Petitioners also contend (Br. 13-24) that this Court should reverse the judgment below because participants may recover benefits based on an SPD only under ERISA Section 502(a)(3), 29 U.S.C. 1132(a)(3), and the courts below awarded benefits under Section 502(a)(1)(B), 29 U.S.C. 1132(a)(1)(B). That issue is not properly before this Court. Petitioners did not raise it in either the court of appeals or their certiorari petition, which sought review only of the question "[w]hether a showing of 'likely harm' is sufficient to entitle participants * * * to recover benefits" based on an SPD. Pet. i. Whether participants may sue under Section 502(a)(1)(B) is a conceptually different issue, not fairly included in that question. Accordingly, the Court should not address the Section 502(a)(1)(B) issue. See Izumi Seimitsu Kogyo Kabushiki Kaisha v. United States Philips Corp., 510 U.S. 27, 30-32 (1993) (per curiam); Sullivan v. Louisiana, 508 U.S. 275, 278 n.* (1993).

    If the Court does reach the issue, it should hold, as indicated in Kennedy, 129 S. Ct. at 875, that participants may sue under Section 502(a)(1)(B) to recover benefits based on plan terms described in an SPD. That section authorizes a participant to sue "to recover benefits due to him under the terms of his plan, to enforce his rights under the terms of the plan, or to clarify his rights to future benefits under the terms of the plan." 29 U.S.C. 1132(a)(1)(B). In light of the directive in 29 U.S.C. 1104(a)(1)(D) that administrators must follow the "documents and instruments governing the plan insofar as such documents and instruments are consistent with the provisions of [ERISA]," the phrase "the terms of the plan" in Section 502(a)(1)(B) encompasses terms contained in the governing documents (including the SPD) and consistent with ERISA's provisions.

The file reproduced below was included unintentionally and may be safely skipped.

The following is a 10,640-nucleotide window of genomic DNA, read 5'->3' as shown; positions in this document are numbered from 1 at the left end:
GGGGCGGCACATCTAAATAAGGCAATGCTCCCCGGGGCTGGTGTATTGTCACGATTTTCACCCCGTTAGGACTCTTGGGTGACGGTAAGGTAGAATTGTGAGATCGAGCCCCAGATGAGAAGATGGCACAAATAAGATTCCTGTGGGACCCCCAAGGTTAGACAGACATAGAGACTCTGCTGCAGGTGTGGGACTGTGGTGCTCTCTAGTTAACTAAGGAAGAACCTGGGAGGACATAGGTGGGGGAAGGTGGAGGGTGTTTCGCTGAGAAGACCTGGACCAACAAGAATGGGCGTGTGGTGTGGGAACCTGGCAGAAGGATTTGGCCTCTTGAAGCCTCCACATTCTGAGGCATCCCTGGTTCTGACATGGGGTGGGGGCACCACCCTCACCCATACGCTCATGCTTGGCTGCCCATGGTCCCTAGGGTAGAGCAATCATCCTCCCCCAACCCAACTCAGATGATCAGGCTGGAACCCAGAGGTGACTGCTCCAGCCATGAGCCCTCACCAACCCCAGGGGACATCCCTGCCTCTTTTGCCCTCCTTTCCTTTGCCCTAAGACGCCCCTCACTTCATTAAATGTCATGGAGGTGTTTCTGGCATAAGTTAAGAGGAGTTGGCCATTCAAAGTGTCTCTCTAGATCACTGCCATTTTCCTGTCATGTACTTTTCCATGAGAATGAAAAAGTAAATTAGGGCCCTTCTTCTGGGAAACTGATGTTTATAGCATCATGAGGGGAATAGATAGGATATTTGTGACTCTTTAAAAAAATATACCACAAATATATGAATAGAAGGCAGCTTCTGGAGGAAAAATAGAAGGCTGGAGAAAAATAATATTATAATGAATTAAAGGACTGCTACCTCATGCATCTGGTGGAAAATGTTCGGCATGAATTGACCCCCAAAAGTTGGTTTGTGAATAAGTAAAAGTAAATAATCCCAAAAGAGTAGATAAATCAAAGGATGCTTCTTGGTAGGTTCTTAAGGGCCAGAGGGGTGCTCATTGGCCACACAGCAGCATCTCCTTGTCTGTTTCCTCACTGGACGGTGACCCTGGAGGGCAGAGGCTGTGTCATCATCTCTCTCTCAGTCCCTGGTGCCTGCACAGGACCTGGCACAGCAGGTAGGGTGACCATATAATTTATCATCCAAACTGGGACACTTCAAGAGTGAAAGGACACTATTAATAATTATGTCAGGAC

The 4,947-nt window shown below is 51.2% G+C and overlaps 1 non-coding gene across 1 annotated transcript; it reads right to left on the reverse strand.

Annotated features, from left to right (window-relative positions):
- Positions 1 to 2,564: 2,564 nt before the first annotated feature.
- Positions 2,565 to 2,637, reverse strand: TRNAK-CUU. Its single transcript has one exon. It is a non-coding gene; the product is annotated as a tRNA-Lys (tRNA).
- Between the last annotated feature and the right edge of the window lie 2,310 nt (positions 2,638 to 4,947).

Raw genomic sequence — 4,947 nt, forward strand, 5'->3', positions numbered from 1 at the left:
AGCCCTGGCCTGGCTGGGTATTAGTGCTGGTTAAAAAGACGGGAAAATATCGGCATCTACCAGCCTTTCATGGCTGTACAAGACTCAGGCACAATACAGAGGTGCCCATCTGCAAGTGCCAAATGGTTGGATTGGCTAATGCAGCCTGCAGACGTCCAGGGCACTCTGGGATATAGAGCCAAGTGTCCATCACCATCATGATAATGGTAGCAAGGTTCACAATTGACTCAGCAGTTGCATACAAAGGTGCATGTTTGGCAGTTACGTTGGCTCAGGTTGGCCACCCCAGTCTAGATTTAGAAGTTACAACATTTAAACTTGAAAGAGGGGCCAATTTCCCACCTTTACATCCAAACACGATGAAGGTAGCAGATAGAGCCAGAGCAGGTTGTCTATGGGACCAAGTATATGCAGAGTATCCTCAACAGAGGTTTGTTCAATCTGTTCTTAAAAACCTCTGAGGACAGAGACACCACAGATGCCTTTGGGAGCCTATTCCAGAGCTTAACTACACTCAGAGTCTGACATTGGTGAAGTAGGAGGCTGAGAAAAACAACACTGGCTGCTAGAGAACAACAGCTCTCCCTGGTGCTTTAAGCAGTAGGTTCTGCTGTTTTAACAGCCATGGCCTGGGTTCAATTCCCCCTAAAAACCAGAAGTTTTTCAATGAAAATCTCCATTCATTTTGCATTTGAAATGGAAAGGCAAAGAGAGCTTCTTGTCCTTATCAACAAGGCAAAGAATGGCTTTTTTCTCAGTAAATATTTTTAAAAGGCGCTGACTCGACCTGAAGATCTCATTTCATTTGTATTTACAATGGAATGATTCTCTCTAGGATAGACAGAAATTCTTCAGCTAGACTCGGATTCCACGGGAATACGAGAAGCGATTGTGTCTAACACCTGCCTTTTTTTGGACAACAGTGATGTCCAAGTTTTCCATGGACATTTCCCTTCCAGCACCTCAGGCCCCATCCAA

This Court's decisions reflect that understanding. The Court has stated that Section 502(a)(1)(B) "specifically provides a remedy for breaches of fiduciary duty with respect to the interpretation of plan documents and the payment of claims." Varity, 516 U.S. at 512. And, in Unum Life Ins. Co. of Am. v. Ward, 526 U.S. 358 (1999), the Court held that a state insurance law provision, saved from preemption under ERISA, "effectively create[d] a mandatory contract term" that overrode any contrary plan terms. Id. at 374, 376-377 (citation omitted). The Court concluded that the participant's claim was one "to recover benefits due * * * under the terms of his plan," even though the state insurance law provision "supplied the relevant rule of decision." Id. at 377. That conclusion applies with even greater force to a claim for benefits based on terms in an SPD that take precedence over contrary terms in other plan documents, because an SPD, unlike a state insurance law, is itself a plan document. Accordingly, its terms, when they control over contrary terms in other documents, are "the terms of the plan," 29 U.S.C. 1132(a)(1)(B), and a suit seeking benefits based on those terms is properly brought under Section 502(a)(1)(B).